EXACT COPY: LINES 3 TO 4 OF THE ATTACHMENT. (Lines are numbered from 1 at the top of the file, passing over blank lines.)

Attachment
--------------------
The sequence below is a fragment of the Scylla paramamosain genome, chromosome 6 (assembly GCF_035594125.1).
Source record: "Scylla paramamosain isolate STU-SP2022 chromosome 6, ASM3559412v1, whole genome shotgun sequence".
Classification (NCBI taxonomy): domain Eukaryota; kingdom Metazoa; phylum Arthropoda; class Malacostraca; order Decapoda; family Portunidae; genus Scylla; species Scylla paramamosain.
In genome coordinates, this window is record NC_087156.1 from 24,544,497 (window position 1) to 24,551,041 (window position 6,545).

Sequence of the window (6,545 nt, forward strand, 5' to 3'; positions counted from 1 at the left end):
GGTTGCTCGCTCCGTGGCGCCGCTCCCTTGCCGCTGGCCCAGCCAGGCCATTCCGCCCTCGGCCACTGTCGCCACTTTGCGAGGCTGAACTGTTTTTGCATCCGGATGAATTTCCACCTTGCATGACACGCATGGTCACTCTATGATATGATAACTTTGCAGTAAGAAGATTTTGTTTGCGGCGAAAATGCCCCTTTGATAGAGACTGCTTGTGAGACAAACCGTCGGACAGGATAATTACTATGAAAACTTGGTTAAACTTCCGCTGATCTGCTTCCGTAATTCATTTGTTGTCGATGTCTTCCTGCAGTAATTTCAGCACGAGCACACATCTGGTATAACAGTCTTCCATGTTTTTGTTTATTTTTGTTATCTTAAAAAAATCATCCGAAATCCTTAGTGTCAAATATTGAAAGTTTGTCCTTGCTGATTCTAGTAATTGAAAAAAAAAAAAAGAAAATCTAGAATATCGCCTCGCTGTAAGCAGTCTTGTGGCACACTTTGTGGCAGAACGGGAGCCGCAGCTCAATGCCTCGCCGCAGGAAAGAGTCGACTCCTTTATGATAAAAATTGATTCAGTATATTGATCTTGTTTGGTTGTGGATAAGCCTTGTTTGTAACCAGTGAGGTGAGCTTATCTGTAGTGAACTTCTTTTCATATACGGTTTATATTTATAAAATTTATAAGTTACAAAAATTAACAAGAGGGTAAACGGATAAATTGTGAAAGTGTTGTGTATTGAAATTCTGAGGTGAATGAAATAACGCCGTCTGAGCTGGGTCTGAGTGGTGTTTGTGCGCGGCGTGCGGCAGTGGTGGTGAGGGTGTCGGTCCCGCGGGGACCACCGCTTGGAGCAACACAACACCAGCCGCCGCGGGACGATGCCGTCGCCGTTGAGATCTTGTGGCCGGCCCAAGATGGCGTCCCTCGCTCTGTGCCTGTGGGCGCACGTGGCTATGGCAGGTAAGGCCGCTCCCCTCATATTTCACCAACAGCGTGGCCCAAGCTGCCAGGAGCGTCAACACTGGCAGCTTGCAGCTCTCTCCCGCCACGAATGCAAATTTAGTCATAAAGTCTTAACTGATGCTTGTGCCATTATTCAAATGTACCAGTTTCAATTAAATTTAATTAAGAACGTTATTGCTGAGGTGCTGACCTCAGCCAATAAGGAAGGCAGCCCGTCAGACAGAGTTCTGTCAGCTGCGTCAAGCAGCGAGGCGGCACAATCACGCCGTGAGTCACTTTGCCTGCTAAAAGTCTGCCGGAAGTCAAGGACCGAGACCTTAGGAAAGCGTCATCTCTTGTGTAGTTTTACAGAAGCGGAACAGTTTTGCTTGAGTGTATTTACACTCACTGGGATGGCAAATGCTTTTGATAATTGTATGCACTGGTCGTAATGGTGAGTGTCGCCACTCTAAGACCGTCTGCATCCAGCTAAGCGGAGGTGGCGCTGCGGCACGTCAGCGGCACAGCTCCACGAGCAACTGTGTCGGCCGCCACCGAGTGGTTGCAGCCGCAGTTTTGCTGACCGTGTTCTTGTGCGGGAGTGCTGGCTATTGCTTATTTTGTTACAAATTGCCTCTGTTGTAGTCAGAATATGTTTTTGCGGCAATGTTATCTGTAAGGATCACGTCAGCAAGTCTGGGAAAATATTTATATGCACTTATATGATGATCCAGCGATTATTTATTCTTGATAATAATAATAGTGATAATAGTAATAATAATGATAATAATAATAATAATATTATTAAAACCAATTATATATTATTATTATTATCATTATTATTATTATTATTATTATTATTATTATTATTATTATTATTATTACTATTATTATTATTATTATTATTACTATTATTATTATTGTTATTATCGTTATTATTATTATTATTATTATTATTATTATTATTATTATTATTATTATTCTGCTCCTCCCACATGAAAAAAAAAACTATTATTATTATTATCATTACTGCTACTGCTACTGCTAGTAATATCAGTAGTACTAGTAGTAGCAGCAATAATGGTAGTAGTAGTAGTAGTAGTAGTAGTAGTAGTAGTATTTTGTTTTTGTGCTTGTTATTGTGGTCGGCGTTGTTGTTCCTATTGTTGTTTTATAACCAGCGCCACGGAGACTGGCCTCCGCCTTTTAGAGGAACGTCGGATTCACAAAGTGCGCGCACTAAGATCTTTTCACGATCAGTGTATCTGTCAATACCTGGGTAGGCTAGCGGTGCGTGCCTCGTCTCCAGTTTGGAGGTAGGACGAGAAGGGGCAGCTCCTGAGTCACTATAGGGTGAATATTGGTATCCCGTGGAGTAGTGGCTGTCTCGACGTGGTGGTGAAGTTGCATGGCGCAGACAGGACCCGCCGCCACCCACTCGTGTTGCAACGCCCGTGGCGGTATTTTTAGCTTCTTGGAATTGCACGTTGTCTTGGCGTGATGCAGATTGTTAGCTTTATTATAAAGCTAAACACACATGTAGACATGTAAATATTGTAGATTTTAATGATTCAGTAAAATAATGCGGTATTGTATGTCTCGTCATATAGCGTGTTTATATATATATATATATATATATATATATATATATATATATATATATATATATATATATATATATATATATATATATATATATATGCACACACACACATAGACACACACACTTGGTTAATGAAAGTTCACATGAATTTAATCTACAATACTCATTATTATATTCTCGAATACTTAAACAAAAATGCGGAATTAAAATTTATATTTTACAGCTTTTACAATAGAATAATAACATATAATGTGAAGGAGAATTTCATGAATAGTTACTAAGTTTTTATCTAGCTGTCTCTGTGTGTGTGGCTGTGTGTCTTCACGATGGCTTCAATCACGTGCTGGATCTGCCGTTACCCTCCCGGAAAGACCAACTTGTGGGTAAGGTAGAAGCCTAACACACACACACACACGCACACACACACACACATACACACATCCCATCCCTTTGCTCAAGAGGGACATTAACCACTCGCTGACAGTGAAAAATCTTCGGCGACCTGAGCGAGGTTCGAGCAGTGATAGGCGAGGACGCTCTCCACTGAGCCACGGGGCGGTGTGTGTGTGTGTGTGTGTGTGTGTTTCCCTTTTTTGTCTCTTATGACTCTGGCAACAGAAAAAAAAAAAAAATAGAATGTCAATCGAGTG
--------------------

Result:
Classification (NCBI taxonomy): domain Eukaryota; kingdom Metazoa; phylum Arthropoda; class Malacostraca; order Decapoda; family Portunidae; genus Scylla; species Scylla paramamosain.
In genome coordinates, this window is record NC_087156.1 from 24,544,497 (window position 1) to 24,551,041 (window position 6,545).